7 Fun Ways to use Timelines in your Classroom

7 Fun Ways to use Timelines in your Classroom

Reading, writing and analysing timelines is a requirement of the Australian Curriculum but it should not have to be a chore for you or your students!

Here are seven simple, yet effective, ways to get your students involved in practising timeline reading and writing skills while keeping them engaged and excited about what they are learning:

1. Timeline Bunting:
You know the bunting you see in the party section of your local dollar store?

It can make a simple, yet effective timeline activity for your students. Depending on the age of your students and the outcome you wish to achieve:
– you could have your students write the dates onto the bunting themselves to create their own individual timeline;
– you could have each student write one date and event on their bunting and then come together as a class to put the timeline together;
– OR you could add the dates and events on yourself and then have your students put the timeline back together after handing them a piece of bunting each.

Indigenous Australians Reconciliation Timeline

2. Block Timeline:
This idea is great for the lower grades but I can assure you the older grades will have no hesitation in having a go at this activity as well! Using wooden blocks, cheap building blocks or even an old jenga set you can write the dates and events on separate blocks. You can then either:
– allow students in small groups to put the timeline back together
– OR give each student a matching date and event and have them together as a class put the timeline back together.

Australian Goldrush Timeline

3. Paperchain Timeline:
This is a super simple timeline activity that can easily be prepared in minutes. Giving each student some strips of paper have them write the dates and events on each strip. Glue them together to create a chain. (Alternatively you could again do this as a whole class or in small groups by giving each student one strip and then have them work together to put the timeline together).

Australian History Timeline

4. Coathanger Timeline:
This activity could be done with the recommended coat hanger for individual timelines or a piece of string for a collaborative timeline. Students write the dates and events on pieces of paper/card and then tie the events onto their coathanger with string. Alternatively you could peg them on their coat hanger or a piece of string if doing a collaborative timeline.

History of Toys Timeline

5. Floor Timeline:
Place a long piece of tape onto the floor (or depending on the surface you could just use chalk to rule a line). Mark certain dates on the timeline and have students add events that they have been given onto the timeline. Alternatively students could create their own timeline on the floor if they have been given multiple events to sequence (this would be space dependent though).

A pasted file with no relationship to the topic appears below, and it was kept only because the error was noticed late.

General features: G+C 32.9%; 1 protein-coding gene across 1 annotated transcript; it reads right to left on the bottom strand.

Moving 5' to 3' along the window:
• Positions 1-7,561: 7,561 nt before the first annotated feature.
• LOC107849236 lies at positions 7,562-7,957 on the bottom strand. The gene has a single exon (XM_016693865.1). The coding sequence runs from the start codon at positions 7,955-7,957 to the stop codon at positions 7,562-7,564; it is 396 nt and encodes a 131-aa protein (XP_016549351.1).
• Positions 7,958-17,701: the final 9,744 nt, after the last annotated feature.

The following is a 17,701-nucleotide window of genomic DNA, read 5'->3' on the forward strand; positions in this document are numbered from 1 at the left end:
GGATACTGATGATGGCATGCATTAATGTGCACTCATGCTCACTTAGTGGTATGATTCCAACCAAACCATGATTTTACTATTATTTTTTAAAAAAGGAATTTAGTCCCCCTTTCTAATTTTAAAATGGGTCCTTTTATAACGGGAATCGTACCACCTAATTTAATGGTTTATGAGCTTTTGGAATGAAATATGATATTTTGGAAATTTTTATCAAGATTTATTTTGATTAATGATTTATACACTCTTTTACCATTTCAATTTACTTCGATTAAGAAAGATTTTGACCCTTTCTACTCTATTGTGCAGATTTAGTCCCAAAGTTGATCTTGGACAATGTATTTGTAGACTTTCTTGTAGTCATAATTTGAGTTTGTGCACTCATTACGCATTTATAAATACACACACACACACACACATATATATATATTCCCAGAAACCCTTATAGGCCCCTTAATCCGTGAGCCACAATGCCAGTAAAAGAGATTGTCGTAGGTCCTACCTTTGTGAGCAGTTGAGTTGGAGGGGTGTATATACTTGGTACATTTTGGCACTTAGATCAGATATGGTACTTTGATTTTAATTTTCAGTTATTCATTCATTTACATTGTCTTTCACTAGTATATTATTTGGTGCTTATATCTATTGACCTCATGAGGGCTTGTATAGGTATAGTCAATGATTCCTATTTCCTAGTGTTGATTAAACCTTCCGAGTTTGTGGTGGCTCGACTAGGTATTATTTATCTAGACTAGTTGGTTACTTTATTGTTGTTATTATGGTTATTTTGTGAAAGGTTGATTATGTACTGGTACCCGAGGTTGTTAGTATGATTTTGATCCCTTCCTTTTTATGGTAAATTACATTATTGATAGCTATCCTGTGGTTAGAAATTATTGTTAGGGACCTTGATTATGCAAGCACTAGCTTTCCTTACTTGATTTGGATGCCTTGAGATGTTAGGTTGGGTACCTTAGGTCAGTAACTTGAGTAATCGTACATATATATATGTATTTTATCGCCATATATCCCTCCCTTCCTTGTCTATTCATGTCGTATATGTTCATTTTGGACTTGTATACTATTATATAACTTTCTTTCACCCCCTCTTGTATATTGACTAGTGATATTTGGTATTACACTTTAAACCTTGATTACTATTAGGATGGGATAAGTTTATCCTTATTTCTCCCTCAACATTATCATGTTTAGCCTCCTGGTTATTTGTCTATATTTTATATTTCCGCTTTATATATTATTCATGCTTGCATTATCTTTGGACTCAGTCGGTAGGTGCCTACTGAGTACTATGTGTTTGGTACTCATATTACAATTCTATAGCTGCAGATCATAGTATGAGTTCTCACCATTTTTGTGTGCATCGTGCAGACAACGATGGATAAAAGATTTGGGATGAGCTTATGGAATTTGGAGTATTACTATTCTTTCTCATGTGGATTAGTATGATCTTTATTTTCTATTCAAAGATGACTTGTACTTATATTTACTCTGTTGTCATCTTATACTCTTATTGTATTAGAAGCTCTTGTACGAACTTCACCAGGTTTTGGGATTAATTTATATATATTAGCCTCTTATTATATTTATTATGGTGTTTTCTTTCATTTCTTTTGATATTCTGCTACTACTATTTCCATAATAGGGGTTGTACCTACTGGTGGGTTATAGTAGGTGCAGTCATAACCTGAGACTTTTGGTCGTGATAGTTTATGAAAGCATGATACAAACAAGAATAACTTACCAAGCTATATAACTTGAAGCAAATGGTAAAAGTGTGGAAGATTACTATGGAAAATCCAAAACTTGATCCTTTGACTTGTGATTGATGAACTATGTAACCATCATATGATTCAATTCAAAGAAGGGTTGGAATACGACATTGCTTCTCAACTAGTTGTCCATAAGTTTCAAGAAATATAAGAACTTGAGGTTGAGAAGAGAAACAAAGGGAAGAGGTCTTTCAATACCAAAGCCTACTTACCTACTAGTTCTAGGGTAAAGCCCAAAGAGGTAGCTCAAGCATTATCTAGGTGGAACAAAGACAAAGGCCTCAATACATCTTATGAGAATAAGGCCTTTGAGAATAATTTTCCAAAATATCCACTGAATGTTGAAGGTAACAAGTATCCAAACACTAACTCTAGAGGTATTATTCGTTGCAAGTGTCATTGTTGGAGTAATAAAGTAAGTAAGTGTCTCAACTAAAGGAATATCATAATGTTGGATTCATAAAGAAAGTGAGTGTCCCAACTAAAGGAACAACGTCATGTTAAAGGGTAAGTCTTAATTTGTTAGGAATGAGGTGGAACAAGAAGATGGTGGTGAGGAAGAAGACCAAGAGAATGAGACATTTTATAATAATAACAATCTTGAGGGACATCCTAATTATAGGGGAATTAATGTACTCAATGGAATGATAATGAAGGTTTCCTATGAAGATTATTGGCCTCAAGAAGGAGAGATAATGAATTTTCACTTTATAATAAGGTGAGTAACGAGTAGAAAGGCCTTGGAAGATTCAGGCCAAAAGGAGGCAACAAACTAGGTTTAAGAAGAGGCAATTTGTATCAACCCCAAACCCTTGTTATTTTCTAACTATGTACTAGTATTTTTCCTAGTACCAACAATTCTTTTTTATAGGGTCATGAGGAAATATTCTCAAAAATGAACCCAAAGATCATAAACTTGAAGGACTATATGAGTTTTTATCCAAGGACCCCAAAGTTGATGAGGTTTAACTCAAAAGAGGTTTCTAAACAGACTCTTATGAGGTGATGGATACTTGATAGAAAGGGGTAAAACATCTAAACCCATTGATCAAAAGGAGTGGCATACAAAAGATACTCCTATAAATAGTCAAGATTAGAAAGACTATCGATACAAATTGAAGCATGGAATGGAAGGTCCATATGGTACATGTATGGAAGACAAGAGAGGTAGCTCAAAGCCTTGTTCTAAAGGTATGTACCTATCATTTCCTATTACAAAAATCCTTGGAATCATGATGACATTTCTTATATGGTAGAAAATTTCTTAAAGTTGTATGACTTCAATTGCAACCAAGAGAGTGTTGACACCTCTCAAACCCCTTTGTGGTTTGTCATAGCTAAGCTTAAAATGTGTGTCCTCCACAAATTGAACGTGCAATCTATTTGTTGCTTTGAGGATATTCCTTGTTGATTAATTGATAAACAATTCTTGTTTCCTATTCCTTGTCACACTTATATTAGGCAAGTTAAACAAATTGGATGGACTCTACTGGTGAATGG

History of Technology Timeline

6. Puzzle Timeline:
Using real puzzle pieces or the template found in our FREE RESOURCE LIBRARY, either you or your students can write the dates and events onto each puzzle piece and then put them back together.

Timeline Puzzle Templates

7. Paper Cutout Timeline:
Also from the dollar store you can often find pre-cut cards in various different shapes and sizes. These plane-shaped cards were perfect for creating a collaborative Transportation Timeline.

History of Transportation Timeline

Got any other ideas? Please share them below.

For other timeline ideas, check out these resources:

Reconciliation Week Art Ideas – Tiddalick the Frog

Reconciliation Week Art Ideas – Tiddalick the Frog

National Reconciliation Week is a great opportunity to learn more about Aboriginal and Torres Strait Islander culture and history. There are some great details about the purpose of this week, as well as ways of participating, on the National Reconciliation Week website.

Dreamtime stories have long been a favourite of my students. Not only do they capture the imaginations of the students, drawing their attention, but they also help reflect the culture and history of the original owners of this great land.

One of my personal favourites is the story of Tiddalick the Frog. In honour of National Reconciliation Week, I am sharing with you one of my favourite art pieces that my students enjoy year after year.

Templates for this artwork can be found in my Free Resource Library. Don’t have the password yet for the Library? Head to my Instagram account, check out my Story Highlights and inside the one titled FREE, you will find the password. Feel free to follow my Instagram account while you are there.